ATHENS, Greece (AP) — Greeks have been returning the savings they took out of the country's banks during the political uncertainty in the past two months, the country's central bank governor said Tuesday as he urged the country's new government to work on boosting confidence in the banking system.
Worried by a political crisis that led to two national elections in the space of six weeks and threatened Greece's membership of Europe's joint currency, Greeks had withdrawn billions of euros from the banks, with deposits falling by €8.6 billion ($10.57 billion) in May to €157.4 billion from €166 billion in April.
Inconclusive elections on May 6 and the collapse of ensuing coalition talks to form a government led to a second election on June 17. Although again no party won enough votes to govern alone, a three-party coalition was formed, with conservative party head Antonis Samaras at its helm as prime minister.
"Banks lost deposits because of the uncertainty, but fortunately after the elections we have a return of deposits, at quite satisfactory rates, I'd say, and I hope that in the following months ... we will manage to have the rest of the deposits returned," Bank of Greece Governor Giorgos Provopoulos said during a meeting with the country's president, Karolos Papoulias. "That would be a big success."
Greece's new government now faces the difficult task of getting its debt-cutting program back on track, after delays to economic reforms were exacerbated by the election period. The country has pledged to take a series of austerity measures in return for billions of euros in rescue loans from other eurozone countries and the International Monetary Fund, but has come under intense criticism for falling behind on the promised changes.
The three parties that make up the new government had said they would seek amendments to the reform program, arguing that the measures — which have included slashing pensions and salaries and increasing taxes across the board — have taken a huge toll on the economy and left the country in a deep recession, which is in its fifth year. Unemployment has spiraled to above 22 percent.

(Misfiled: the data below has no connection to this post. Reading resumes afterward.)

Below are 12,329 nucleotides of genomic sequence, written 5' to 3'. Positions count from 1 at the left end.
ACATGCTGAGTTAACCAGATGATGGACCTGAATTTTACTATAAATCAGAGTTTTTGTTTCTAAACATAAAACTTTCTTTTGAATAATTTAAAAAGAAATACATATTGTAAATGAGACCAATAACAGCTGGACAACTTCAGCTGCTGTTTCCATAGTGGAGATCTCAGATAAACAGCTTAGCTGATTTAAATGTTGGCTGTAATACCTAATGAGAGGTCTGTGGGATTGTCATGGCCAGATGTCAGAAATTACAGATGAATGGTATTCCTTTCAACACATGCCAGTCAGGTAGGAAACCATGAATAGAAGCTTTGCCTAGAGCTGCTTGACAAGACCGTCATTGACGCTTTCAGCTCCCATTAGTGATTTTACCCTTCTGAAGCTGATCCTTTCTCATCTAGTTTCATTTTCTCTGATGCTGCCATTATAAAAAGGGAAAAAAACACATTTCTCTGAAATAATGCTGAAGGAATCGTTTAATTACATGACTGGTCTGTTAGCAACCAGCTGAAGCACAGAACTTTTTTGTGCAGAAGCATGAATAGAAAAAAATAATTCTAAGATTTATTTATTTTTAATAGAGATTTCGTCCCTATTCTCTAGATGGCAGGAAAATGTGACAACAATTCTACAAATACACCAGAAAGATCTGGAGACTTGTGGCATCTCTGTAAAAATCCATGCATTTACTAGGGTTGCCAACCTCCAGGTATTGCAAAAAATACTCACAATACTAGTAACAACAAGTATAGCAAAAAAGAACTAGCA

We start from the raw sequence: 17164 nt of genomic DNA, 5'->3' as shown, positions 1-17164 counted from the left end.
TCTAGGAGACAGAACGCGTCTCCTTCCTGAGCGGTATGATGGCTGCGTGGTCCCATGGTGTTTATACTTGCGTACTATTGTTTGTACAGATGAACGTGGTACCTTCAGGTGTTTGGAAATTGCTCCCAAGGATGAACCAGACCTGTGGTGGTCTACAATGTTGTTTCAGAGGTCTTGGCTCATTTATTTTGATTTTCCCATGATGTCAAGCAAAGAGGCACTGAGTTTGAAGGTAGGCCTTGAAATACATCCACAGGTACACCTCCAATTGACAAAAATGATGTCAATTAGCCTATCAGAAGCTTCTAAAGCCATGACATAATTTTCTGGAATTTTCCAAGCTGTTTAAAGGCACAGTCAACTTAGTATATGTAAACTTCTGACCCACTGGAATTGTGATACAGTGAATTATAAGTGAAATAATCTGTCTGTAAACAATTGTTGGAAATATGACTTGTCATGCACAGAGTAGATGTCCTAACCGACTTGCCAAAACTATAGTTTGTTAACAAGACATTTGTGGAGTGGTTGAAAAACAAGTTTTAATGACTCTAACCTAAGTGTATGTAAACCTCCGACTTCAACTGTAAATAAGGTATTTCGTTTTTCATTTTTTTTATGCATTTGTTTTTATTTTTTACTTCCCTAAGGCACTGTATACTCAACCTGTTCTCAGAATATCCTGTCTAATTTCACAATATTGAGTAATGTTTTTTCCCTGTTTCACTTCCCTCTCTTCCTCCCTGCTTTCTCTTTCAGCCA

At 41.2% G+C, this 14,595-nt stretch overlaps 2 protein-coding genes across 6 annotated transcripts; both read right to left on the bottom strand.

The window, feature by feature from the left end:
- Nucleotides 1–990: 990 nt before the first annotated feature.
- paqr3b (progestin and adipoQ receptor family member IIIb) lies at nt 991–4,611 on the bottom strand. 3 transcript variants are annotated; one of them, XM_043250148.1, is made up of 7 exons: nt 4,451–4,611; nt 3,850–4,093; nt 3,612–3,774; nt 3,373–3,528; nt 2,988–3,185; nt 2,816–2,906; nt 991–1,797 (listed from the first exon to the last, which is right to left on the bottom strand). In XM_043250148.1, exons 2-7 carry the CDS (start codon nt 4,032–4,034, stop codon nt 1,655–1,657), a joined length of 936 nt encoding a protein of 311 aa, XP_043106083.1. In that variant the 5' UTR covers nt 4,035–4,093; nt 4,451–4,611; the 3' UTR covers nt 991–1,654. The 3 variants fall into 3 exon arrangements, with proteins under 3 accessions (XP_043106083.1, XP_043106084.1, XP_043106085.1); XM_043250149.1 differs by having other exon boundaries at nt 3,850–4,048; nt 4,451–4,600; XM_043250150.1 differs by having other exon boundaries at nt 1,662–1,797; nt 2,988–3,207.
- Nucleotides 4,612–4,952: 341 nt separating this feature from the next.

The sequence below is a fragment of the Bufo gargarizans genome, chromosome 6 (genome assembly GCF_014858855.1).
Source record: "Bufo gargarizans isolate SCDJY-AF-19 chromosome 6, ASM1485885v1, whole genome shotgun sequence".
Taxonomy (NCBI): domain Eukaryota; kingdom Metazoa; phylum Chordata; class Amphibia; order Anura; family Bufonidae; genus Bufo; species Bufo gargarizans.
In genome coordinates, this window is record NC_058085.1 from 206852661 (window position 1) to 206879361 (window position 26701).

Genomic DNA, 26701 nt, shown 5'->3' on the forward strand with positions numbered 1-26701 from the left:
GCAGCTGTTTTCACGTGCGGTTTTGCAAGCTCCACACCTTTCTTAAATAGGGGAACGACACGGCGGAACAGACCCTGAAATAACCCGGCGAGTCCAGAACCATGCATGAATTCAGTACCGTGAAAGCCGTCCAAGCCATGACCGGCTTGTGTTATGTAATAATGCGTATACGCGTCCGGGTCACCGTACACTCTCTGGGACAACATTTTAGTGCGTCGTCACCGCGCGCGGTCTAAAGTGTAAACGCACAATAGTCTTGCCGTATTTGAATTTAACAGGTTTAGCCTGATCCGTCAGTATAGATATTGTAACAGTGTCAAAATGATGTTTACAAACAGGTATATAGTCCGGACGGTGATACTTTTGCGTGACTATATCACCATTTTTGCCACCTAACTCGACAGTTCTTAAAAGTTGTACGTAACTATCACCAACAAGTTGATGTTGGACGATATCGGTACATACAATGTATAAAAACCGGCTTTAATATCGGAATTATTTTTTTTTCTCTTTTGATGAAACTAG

The finance ministers for the 17 countries that use the euro met in Brussels Monday night, and said the final decision on Greece's request to renegotiate the terms of its bailout agreements will depend on the conclusions of the debt inspectors from the IMF, European Central Bank and European Commission, known as the "troika," who are overseeing the Greek reforms.
"Final decisions can only be made when the facts and figures from the troika are on the table, but in general it is clear that they will stick to the program that Greece is now undergoing," Austrian Finance Minister Maria Fekter said.
The report is expected to be completed towards the end of July, and the issue to be discussed at another finance ministers' meeting in September, Greece's new finance minister, Yannis Stournaras, said.
Stournaras noted that measures worth about €3 billion which had been pledged in March must be taken in the coming weeks, and that discussions on what they would be were continuing, with Greece hoping to be able to apply the measures in instalments. The measures include privatizations, he said in comments to reporters in Brussels.
Greece's reform program has suffered "significant delays," the minister said, according to comments released by his office. He said no request was made for Greece to be given more time to apply its cost-cutting reforms.
Separately, Greece raised €1.625 billion ($2 billion) in a 26-week treasury bill auction that saw the interest rate ease marginally compared to a similar sale last month, the country's Public Debt Management Agency said. Tuesday's sale produced an interest rate of 4.70 percent, slightly down from 4.73 percent in June. Demand was also slightly up, with Tuesday's auction 2.16 times oversubscribed, compared to 2.14 times last month. Greece had originally been seeking to raise €1.25 billion in the sale.
Greece has been locked out of the international borrowing markets by exceedingly high interest rates reflecting investors' lack of confidence in its long-term bonds, but has continued issuing treasury bills as a means of maintaining market presence.
- Politics & Government